- 1. Understand why you’re feeling this way
- 2. Talk to someone about it for support
- 3. Consider your options and make a decision
- 4. Follow through with your decision
- 5. Reflect on the experience and learn from it
- FAQs concerning decision-making and mental health.
What to do when my legs say yes, but my head says no?
Yesterday I had an amazing run. The weather was perfect, and my legs felt incredible. They were strong and fast, and I felt like I could have run forever. But today, my head is telling me that I shouldn’t have run yesterday. My neck hurts, and my calves are sore. Why did I push myself so hard yesterday when my body is clearly telling me not to? Is it really worth it?
1. Understand why you’re feeling this way
Reasons why your head may be saying no
Reasons why your head may be saying no after your legs have said yes can vary. Maybe you’re just feeling a little sore from your previous run, and your body is telling you to take it easy today. Or, maybe you’re injured without any obvious physical symptoms to any particularly affected limb, but your body, brain and nervous system are trying to protect themselves regardless. Whatever the reason, it’s important to listen to what your body is telling you and not push yourself too hard…however.
Reasons why your legs may be saying yes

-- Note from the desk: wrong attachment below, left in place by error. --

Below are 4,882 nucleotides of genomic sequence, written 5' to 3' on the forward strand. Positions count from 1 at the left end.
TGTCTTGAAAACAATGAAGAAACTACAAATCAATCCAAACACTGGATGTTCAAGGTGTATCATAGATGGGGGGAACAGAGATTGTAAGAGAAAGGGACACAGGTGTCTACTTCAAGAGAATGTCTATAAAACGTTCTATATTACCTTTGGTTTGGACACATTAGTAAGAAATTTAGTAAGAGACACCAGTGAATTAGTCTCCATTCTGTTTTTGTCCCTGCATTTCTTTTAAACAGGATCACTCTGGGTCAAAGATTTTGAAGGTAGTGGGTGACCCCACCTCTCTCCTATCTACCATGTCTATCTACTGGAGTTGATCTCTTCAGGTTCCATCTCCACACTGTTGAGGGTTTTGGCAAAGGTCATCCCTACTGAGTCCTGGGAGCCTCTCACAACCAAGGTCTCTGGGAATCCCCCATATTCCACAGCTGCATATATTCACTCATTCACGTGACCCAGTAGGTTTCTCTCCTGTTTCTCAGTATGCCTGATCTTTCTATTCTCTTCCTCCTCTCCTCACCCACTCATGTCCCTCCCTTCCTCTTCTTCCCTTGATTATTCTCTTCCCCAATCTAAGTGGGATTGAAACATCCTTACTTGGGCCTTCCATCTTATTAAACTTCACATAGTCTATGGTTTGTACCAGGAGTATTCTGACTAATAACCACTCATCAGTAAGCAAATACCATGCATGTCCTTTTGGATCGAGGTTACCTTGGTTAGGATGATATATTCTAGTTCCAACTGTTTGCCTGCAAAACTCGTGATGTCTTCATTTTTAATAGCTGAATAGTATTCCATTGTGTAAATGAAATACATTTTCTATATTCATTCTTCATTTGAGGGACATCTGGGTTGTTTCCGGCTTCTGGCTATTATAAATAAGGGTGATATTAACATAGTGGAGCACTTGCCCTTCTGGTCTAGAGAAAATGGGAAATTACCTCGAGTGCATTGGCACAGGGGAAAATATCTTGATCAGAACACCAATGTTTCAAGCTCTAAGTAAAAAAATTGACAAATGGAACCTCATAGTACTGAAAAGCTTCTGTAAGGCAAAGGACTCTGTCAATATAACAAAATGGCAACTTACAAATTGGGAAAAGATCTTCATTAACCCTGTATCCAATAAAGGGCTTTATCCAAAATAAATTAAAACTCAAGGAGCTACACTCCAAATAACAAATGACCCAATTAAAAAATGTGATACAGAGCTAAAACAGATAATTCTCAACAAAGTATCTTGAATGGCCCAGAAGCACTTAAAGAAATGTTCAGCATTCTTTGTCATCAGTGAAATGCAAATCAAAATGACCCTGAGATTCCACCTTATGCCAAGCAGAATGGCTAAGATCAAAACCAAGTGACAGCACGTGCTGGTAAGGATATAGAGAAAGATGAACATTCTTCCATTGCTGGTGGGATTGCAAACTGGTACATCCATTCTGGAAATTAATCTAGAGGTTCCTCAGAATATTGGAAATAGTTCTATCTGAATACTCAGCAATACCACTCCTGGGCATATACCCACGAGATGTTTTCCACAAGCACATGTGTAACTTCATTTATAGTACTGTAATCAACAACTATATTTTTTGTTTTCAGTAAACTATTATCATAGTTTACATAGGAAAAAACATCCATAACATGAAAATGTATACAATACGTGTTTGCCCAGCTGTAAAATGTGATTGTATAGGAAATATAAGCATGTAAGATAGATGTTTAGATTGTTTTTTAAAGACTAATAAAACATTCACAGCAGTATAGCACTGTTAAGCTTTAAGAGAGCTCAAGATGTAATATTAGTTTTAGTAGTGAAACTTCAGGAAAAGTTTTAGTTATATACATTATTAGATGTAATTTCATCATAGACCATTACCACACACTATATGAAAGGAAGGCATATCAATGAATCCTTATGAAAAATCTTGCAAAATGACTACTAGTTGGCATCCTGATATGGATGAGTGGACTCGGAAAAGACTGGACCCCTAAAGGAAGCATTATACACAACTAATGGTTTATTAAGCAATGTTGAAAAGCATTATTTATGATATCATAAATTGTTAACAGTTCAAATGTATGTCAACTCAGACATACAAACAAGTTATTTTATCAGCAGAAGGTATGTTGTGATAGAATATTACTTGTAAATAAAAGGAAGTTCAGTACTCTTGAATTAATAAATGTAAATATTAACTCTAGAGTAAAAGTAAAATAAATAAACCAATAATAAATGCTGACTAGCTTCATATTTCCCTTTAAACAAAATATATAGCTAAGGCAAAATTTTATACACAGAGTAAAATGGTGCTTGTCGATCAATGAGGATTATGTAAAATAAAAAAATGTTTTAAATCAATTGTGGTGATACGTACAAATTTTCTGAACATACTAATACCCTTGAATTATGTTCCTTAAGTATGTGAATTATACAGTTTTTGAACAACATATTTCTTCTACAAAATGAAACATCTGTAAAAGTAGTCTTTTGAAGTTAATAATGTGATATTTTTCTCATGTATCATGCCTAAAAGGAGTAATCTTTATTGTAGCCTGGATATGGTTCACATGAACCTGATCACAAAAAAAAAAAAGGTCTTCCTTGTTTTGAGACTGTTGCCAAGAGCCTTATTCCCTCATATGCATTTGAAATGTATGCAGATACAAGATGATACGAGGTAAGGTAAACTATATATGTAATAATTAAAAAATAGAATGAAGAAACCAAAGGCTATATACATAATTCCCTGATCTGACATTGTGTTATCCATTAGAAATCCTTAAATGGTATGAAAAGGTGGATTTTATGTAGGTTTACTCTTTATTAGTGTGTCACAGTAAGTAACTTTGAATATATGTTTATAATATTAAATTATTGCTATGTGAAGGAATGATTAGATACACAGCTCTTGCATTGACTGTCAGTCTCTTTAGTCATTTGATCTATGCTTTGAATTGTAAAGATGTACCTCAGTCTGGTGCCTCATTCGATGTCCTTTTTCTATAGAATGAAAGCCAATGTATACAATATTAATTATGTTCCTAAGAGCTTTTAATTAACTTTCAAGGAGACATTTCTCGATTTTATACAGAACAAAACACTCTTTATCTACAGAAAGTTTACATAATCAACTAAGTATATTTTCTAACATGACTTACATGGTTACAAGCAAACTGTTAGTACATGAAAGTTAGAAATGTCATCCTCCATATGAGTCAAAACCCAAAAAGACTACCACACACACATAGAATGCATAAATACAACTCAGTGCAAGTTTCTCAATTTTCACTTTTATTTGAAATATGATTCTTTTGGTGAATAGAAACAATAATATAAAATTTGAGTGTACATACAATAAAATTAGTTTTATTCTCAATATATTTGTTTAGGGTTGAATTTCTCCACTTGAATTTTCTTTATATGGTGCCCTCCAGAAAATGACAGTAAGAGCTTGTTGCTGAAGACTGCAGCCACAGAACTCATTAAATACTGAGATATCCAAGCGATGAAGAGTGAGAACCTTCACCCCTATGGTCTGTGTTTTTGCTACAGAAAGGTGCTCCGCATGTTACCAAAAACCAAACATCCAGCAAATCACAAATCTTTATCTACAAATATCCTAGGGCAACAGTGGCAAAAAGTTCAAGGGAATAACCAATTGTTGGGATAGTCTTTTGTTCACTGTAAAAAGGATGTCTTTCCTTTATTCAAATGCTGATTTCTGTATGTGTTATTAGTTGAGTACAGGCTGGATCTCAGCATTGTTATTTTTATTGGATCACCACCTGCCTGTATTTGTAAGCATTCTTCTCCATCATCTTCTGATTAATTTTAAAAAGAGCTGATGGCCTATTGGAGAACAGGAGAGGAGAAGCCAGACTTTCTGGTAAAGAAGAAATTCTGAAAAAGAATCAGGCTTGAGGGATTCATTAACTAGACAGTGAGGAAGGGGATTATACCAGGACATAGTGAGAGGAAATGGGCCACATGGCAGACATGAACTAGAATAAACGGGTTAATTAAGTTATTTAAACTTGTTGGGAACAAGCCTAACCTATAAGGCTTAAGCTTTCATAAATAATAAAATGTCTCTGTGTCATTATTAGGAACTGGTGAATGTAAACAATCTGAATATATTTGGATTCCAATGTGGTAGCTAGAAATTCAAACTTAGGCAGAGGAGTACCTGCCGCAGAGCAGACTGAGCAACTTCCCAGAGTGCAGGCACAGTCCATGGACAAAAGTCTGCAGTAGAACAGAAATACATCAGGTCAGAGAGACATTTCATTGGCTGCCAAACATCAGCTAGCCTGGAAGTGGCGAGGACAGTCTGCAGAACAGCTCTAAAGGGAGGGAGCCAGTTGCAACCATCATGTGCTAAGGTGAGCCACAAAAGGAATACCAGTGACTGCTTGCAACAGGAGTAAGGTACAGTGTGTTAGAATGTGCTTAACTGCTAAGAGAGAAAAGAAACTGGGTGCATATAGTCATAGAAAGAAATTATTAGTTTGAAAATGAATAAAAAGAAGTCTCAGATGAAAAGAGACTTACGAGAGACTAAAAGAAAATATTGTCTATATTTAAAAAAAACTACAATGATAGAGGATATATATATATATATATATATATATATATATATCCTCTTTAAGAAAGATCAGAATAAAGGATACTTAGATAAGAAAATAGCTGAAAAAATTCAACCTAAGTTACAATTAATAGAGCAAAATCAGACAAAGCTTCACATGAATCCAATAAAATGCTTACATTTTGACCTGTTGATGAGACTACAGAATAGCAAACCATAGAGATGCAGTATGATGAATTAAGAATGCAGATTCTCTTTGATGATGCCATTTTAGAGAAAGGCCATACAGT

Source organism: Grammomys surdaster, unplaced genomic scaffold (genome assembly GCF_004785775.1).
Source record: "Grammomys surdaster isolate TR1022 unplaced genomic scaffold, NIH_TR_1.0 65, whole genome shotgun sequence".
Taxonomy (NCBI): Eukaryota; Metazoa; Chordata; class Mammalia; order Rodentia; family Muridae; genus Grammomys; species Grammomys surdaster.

There can be a few reasons why your legs are saying yes when your head is saying no. Maybe you’re feeling fresh and rested after taking a few days off from running. Or, you may have just had an easy run the day before, and your body is well-rested and ready to go again. Whatever the reason, if your legs are feeling good, it’s important to listen to them and not let your head get in the way.
How to reconcile the two conflicting voices
This can be hard as which do you listen to? In this case, perhaps lean towards caution as you should listen to your head over your legs in most situations. This is because if you are feeling any type of pain, whether it be from a previous run or an underlying injury, pushing yourself too hard can only make things worse. So take it easy today, and if your legs are still feeling good tomorrow, then go for another run.
Steps to take if you decide to go against your head
If you’re feeling good and your legs are telling you to run, but your head is saying no, there are a few steps you need to take into consideration before heading out the door.
- Make sure you’re well-rested: If you’re feeling tired, your body is more likely to be injured. Make sure you’re getting enough sleep and taking rest days when needed.
- Warm up properly: A good warm-up will help to get your muscles ready for running
2. Talk to someone about it for support
Tips for overcoming indecision